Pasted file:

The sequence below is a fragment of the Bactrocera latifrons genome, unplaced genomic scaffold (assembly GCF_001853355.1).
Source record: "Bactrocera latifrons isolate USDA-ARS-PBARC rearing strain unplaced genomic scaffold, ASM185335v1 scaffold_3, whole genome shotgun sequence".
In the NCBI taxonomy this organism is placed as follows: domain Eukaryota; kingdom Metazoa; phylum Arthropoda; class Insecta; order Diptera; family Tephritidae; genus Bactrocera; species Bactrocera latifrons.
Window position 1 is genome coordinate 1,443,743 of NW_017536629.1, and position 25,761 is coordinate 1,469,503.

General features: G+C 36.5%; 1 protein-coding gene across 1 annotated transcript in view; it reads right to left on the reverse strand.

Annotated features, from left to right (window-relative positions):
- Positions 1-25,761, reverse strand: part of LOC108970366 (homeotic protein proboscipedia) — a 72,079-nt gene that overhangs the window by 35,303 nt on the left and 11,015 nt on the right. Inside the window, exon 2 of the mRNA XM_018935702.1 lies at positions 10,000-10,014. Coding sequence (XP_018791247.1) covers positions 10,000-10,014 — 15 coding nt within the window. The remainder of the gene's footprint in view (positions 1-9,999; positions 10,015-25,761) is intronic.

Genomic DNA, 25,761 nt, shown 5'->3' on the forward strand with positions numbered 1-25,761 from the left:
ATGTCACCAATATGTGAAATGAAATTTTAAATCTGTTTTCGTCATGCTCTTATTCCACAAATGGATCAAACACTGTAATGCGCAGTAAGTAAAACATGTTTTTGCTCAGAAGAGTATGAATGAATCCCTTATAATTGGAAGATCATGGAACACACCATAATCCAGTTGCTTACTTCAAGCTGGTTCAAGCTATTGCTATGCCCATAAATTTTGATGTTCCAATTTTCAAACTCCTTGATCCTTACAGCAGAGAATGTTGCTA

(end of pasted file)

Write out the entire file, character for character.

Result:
The sequence below is a fragment of the Bactrocera latifrons genome, unplaced genomic scaffold (assembly GCF_001853355.1).
Source record: "Bactrocera latifrons isolate USDA-ARS-PBARC rearing strain unplaced genomic scaffold, ASM185335v1 scaffold_3, whole genome shotgun sequence".
In the NCBI taxonomy this organism is placed as follows: domain Eukaryota; kingdom Metazoa; phylum Arthropoda; class Insecta; order Diptera; family Tephritidae; genus Bactrocera; species Bactrocera latifrons.
Window position 1 is genome coordinate 1,443,743 of NW_017536629.1, and position 25,761 is coordinate 1,469,503.

General features: G+C 36.5%; 1 protein-coding gene across 1 annotated transcript in view; it reads right to left on the reverse strand.

Annotated features, from left to right (window-relative positions):
- Positions 1-25,761, reverse strand: part of LOC108970366 (homeotic protein proboscipedia) — a 72,079-nt gene that overhangs the window by 35,303 nt on the left and 11,015 nt on the right. Inside the window, exon 2 of the mRNA XM_018935702.1 lies at positions 10,000-10,014. Coding sequence (XP_018791247.1) covers positions 10,000-10,014 — 15 coding nt within the window. The remainder of the gene's footprint in view (positions 1-9,999; positions 10,015-25,761) is intronic.

Genomic DNA, 25,761 nt, shown 5'->3' on the forward strand with positions numbered 1-25,761 from the left:
ATGTCACCAATATGTGAAATGAAATTTTAAATCTGTTTTCGTCATGCTCTTATTCCACAAATGGATCAAACACTGTAATGCGCAGTAAGTAAAACATGTTTTTGCTCAGAAGAGTATGAATGAATCCCTTATAATTGGAAGATCATGGAACACACCATAATCCAGTTGCTTACTTCAAGCTGGTTCAAGCTATTGCTATGCCCATAAATTTTGATGTTCCAATTTTCAAACTCCTTGATCCTTACAGCAGAGAATGTTGCTA